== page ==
premise of this particular show is supposed to be about demanding
the real truth, they shouldn't be fudging the data.
It happens that we actually know Penn slightly, having met
him in the late Eighties when P&T visited our lab at NASA
(they loved touring high-tech places like the facility Kristin
& I worked
in back then) and we actually hung out a few times while they
were in the area for an extended gig in 1989. (We even got to
see the Letterman show live with their VIP passes when they were
guests, and my sister freaked out when she happened to see Kristin
& me on TV, when we appeared, ever so briefly, in a shot
of the audience.)
Anyway, even though magicians are dishonest for a living,
I've always thought P&T were straight-up guys at their core,
being outspoken skeptics and the kind of magicians who admit
it's all a trick and sometimes even show you how it's done. It
was their credibility with me that caused me watch this BS with
an open mind, and that credibility has suffered some as a result.
as I said before, P&T are still totally right about
the Drug War. Please join me in Praying
for Drug Peace.
And speaking of both paper-manufacturing and the laws against
marijuana (which include the non-psychoactive hemp plant), I
really need to say a bit more about the numerous suppressed uses
of industrial hemp. As I observed long
ago, an acre of land planted with hemp can turn out paper-quality
pulp 4 times faster than an acre of trees. Hemp is so much better
suited for making paper, as it turns out, that the entire War
on Marijuana may have gotten started because of it.
It's not widely understood (some even attempt to dismiss this
as a conspiracy theory) but back in the 1930s there was a business
tycoon named William Randolph Hearst. (He was the inspiration
for Citizen Kane.) He owned the whole system: not just newspapers
and magazines, but paper-making equipment to supply his printing-presses,
and millions of acres of prime timberland with which to keep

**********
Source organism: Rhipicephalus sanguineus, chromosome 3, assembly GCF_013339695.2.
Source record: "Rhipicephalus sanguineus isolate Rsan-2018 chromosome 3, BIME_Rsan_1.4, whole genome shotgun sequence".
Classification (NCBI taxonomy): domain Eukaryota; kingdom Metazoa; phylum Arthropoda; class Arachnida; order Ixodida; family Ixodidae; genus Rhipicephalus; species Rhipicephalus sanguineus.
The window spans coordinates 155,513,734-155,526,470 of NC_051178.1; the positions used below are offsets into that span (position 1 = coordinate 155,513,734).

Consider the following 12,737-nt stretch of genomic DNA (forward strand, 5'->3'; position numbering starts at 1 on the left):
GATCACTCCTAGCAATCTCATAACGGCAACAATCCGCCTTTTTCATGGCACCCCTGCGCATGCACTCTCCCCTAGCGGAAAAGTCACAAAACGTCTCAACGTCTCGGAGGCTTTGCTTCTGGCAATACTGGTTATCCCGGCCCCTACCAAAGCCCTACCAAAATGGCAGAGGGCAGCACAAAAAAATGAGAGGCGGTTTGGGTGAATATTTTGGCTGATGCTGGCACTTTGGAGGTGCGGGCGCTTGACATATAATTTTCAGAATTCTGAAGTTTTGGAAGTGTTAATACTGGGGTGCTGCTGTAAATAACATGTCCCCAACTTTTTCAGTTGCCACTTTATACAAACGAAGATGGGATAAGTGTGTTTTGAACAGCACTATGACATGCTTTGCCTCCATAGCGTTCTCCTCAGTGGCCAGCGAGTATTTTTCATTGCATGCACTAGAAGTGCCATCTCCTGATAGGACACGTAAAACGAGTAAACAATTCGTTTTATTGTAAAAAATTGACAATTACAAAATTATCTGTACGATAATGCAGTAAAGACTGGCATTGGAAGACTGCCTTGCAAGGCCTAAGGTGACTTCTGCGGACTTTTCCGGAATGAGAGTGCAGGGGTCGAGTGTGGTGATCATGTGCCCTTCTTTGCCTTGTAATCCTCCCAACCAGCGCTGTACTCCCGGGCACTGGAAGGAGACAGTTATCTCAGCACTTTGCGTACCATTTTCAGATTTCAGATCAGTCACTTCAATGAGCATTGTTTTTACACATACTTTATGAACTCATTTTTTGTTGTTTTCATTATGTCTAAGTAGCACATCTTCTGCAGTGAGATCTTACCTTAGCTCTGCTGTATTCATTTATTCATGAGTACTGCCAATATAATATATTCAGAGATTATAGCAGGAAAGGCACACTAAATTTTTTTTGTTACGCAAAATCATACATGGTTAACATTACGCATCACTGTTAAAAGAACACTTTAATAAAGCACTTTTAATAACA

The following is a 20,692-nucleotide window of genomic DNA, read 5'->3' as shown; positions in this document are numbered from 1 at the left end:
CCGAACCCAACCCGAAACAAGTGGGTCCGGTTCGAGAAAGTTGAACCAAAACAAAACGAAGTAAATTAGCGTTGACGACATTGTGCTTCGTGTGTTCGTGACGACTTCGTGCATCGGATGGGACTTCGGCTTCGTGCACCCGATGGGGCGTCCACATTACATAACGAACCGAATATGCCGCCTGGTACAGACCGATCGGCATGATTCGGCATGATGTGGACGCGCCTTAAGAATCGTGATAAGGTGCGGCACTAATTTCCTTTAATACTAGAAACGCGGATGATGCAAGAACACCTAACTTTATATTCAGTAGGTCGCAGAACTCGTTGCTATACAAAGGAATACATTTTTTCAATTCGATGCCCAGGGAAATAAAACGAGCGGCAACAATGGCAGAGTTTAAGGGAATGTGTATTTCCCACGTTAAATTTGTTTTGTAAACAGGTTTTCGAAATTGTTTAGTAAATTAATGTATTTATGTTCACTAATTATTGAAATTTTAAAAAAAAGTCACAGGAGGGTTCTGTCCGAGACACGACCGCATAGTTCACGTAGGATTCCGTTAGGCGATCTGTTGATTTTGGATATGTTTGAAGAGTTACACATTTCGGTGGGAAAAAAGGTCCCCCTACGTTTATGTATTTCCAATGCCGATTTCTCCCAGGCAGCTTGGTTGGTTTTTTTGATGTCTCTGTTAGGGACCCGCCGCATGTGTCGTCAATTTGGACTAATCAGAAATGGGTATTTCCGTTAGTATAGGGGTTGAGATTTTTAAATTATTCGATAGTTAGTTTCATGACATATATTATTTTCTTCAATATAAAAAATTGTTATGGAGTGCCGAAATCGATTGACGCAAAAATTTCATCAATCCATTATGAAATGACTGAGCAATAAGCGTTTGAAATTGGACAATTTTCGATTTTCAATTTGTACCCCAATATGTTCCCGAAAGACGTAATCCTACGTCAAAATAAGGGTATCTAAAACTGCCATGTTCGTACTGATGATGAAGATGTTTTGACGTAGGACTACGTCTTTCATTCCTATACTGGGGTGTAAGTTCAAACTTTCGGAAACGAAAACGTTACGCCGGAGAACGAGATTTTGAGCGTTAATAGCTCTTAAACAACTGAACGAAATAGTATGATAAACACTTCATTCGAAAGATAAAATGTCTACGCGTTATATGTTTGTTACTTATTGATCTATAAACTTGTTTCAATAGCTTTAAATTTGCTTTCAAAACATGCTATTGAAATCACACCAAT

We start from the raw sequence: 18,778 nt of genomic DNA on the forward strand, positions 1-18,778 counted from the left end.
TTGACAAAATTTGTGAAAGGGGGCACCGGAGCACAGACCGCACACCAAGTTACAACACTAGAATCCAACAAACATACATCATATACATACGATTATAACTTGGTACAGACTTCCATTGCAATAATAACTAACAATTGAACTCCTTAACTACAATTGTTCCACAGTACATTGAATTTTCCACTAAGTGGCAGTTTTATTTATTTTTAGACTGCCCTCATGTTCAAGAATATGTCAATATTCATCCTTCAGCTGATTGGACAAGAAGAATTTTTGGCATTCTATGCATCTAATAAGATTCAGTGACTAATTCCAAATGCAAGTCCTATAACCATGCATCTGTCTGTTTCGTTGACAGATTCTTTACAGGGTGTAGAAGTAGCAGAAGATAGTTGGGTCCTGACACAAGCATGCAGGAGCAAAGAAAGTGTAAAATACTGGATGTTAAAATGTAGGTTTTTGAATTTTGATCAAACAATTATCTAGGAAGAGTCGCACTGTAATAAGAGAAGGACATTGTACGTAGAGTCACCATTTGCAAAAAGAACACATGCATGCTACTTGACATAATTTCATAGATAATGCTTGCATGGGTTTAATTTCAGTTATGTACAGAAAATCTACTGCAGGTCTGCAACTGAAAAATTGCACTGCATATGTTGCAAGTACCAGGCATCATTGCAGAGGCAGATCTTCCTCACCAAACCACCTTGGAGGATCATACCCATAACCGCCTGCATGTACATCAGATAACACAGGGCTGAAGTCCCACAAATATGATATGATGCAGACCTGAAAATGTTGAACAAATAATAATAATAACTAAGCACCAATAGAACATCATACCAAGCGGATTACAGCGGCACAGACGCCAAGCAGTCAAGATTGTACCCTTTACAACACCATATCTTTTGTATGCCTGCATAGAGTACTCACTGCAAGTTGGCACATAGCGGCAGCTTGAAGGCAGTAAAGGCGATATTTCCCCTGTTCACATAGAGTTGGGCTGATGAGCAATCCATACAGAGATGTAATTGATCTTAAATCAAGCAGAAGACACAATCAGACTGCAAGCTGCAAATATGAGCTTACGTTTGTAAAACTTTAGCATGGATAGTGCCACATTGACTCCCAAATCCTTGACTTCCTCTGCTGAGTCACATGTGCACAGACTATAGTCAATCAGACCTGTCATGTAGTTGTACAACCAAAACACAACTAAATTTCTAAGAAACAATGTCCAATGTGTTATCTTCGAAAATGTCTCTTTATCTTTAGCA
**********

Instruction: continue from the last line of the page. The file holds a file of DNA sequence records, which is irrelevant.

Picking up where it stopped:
the paper-mills going. He had it all figured out.
And then a machine was invented (called a hemp decorticator)
which simplified the process of making paper from hemp. Sensing
a threat to his monopoly, Hearst used his power as a publisher
to promote a hoax about the evils of marijuana with a relentless
series of sensational and wildly inaccurate headlines about "Reefer
Madness." This culminated in a movie (in 1936) and the first
laws against marihuana (in 1937), which in turn wiped out the
new hemp industry just as it was getting started. Thus it was
insured that we'd be making toilet paper out of trees for generations
yet to come. It's just another example of how the
Drug War Hurts America.
||"I agree [that it takes a lot of courage for Andy, a
self-proclaimed hippy, to even consider denouncing recycling].
I've had many wonderful conversations with Andy, and even when
we don't agree he's very willing to listen to my side, and actually
consider changing his mind. (Many people have trouble doing this.)
I only hope that I can be so strong in my critical thinking skills
as he is." -- John
Cooper, on the Eco
mailing list this week (wow, coming from you John, that is
high praise indeed!)
In any discussion of recycling
we should always remember that it's best of all to reduce and
reuse. With that in mind, here are 3 tips from our daily life
which I highly recommend:
- Bring your own reusable cloth shopping bags to the market
so you can say "Neither" when they ask "Paper
- Say "I don't need a bag, thanks" when you forgot
to bring your own bags and you're only getting a couple of items
which you can easily carry home without a bag (it drives me nuts
when clerks automatically shove a solitary purchase into a plastic
- Bring your own reusable food storage containers with you
when dining out, so you can take home a doggie bag without getting
(and just throwing away) those big styrofoam clamshell things
||"Ultimately, all our efforts at recycling are tiny in
comparison to the one on-going juggernaut event that is the growth
of human civilization. When I was in high-school, I read something
about recycling and environmental policies that stated with some
statistical authority that the one biggest impact any person
could have in protecting the environment was to not reproduce.
Talk about a gree-gree. You can rail against urban sprawl and
pray for sustainability all you want, but people just keep having
children, and every single one of them wants to grow up, have
a house, stay warm, eat food, drive a car, have their own children,
etc., and it's pretty tough to tell folks that that might be
bad." -- Dan
Brashler, on the Eco mailing list